Thursday, January 18, 2018

Nereffid's Best Albums of 2017

That time of year...
So I listened to 183 classical albums this year, though for many of them I didn't hear them as much as I'd have liked. As usual, my listening is geared towards works I haven't heard before. I really should change this to "Favourite Albums" rather than "Best Albums", shouldn't I?
The now-traditional 11 categories apply; a winner and 4 runners-up in each category, plus a bonus of 5 more runners-up in the Contemporary Instrumental category because there were so many contenders. (Some 39% of all the albums fall into a Contemporary category!).

MEDIEVAL AND RENAISSANCE

BAROQUE INSTRUMENTAL

BAROQUE VOCAL

SOLO INSTRUMENTAL

CHAMBER

CONCERTO

ORCHESTRAL

SOLO VOCAL

MULTIPLE VOCAL

CONTEMPORARY INSTRUMENTAL

CONTEMPORARY VOCAL

ALBUM OF THE YEAR
As with last year, there hasn't been one particular album that's stood above all the others in terms of enjoyment. Before I pick the album of the year, a couple of special mentions: the Hans Zimmer collection really surprised me in terms of just how much I liked it; this despite an almost obnoxious overhyping by the record label ("recording event of the year... stunning... world's most exciting musicians...") of what is, after all, "only" film music - yes, I did have to overcome a wee bit of doubt as to whether the contemporary album I most enjoyed deserved to get the award! And the German vocal group Calmus Ensemble also deserves mention for its pair of Luther-inspired releases - a winner in the Medieval/Renaissance category (with, it must be said, a few modern touches here and there) and a runner-up in the Multiple Vocal.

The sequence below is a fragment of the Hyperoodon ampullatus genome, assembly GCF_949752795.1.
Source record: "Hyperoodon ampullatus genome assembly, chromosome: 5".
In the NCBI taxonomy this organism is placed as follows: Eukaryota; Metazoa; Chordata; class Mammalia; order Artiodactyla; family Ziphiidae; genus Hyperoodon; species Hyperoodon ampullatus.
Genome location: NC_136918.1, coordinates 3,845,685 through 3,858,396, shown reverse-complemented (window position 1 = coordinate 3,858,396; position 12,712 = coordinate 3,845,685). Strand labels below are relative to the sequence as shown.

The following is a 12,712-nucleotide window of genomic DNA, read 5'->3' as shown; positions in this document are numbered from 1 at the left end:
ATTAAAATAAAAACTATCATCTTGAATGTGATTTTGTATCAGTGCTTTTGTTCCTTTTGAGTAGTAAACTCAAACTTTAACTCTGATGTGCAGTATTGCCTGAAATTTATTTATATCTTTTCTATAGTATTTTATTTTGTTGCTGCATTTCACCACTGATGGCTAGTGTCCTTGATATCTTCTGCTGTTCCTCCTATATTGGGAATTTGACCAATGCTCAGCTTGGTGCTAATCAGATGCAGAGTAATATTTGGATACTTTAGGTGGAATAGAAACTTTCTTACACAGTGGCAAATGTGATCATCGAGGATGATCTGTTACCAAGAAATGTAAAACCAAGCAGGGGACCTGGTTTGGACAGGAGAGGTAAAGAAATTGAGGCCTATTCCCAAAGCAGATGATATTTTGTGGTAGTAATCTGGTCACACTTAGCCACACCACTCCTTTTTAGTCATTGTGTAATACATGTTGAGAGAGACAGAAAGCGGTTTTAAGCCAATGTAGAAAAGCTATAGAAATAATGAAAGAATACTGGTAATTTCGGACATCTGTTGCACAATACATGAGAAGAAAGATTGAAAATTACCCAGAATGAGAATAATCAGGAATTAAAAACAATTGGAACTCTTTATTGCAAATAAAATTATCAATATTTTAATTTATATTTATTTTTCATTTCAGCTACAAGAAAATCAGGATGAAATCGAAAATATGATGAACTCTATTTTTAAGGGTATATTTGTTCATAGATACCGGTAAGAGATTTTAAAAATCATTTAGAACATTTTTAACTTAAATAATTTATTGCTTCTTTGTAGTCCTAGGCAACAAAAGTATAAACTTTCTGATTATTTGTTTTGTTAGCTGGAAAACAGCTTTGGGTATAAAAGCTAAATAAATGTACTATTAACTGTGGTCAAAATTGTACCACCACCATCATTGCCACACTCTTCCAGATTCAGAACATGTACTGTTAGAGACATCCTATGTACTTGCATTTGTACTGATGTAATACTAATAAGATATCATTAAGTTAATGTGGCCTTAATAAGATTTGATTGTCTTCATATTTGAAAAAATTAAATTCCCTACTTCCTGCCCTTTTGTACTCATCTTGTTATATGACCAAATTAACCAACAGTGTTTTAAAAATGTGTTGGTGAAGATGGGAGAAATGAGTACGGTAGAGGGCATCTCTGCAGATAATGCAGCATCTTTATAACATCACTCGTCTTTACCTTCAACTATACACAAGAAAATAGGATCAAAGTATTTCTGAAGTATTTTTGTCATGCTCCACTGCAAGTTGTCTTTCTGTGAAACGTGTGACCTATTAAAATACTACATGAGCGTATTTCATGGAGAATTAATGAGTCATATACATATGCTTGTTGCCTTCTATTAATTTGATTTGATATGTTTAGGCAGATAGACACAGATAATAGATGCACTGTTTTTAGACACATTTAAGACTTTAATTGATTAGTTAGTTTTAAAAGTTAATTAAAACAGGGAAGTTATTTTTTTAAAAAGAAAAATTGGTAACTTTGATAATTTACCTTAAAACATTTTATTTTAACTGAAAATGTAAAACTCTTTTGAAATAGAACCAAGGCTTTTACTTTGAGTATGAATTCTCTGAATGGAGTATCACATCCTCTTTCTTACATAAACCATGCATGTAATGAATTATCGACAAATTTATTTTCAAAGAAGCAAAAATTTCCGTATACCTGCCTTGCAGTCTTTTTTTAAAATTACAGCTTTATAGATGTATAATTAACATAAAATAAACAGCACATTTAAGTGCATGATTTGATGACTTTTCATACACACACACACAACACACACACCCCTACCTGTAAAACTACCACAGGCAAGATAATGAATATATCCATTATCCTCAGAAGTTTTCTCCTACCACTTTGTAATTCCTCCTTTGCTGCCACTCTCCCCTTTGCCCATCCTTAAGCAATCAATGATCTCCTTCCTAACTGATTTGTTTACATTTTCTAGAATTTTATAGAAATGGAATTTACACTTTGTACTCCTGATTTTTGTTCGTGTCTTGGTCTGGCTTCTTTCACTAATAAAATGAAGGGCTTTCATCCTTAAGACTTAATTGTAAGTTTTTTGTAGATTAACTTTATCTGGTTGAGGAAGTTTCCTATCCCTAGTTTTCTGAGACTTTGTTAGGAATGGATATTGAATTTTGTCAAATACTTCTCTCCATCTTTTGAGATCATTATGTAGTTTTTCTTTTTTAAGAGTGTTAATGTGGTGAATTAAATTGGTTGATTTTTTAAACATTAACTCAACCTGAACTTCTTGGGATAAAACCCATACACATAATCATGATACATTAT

But this year's Album of the Year is an excellent reminder to me that there's still plenty of splendid mainstream 20th-century music still be explored: Chandos's recording of Antheil's orchestral works - volume 1 it says, and if this first release is anything to go by there could be many riches in store, and in fact it prompted me to also get the CPO release that appears as a runner-up in the orchestral category.

The labels
The 60 nominees & winners were released by 36 different labels. Well done this year to Alpha, which scored a very impressive 3 winners. I was delighted to see the label return to eMusic - always the best way to ensure I'll get an album - and then equally undelighted to see it vanish again! And speaking of which, this year also sees a complete absence of Harmonia Mundi from my best-of for the first time, mostly a consequence of the label no longer being available to me through eMusic. With Hyperion and the majors I know by now I'll have to pay full price, but I haven't yet come round to thinking that way about Harmonia Mundi.

And also
What else can we note about this year's awards? The Lutheran theme was continued with Vox Luminis's winner in the Baroque Vocal category. There must have been an anniversary or something. Cecile Licad's first "Anthology of American Piano Music" volume was a runner-up last year, so it was good to see the standard remain so high. Let's also note a nice winner in the Concerto category: "Mind Music" is a charity album, which is to say that it's a fundraiser for Parkinsons UK. And finally let's observe that the Bang on a Can All-Stars have featured on a winning disc 3 times in the past 4 years. I do love them, and if I were a better blogger I'd have written about seeing them (and the JACK Quartet) at one of the Steve Reich birthday concerts in Carnegie Hall in April.
That's it
With my listening time now greatly reduced compared to previous years (a negative consequence of a positive change!) I suspect that 2018 will be the year in which I greatly cut back on new releases, and also perhaps rely more on services like Spotify to focus only on the (potential) "best of the best". It may be on a small scale, but the eternal quest to find More Great Music continues...

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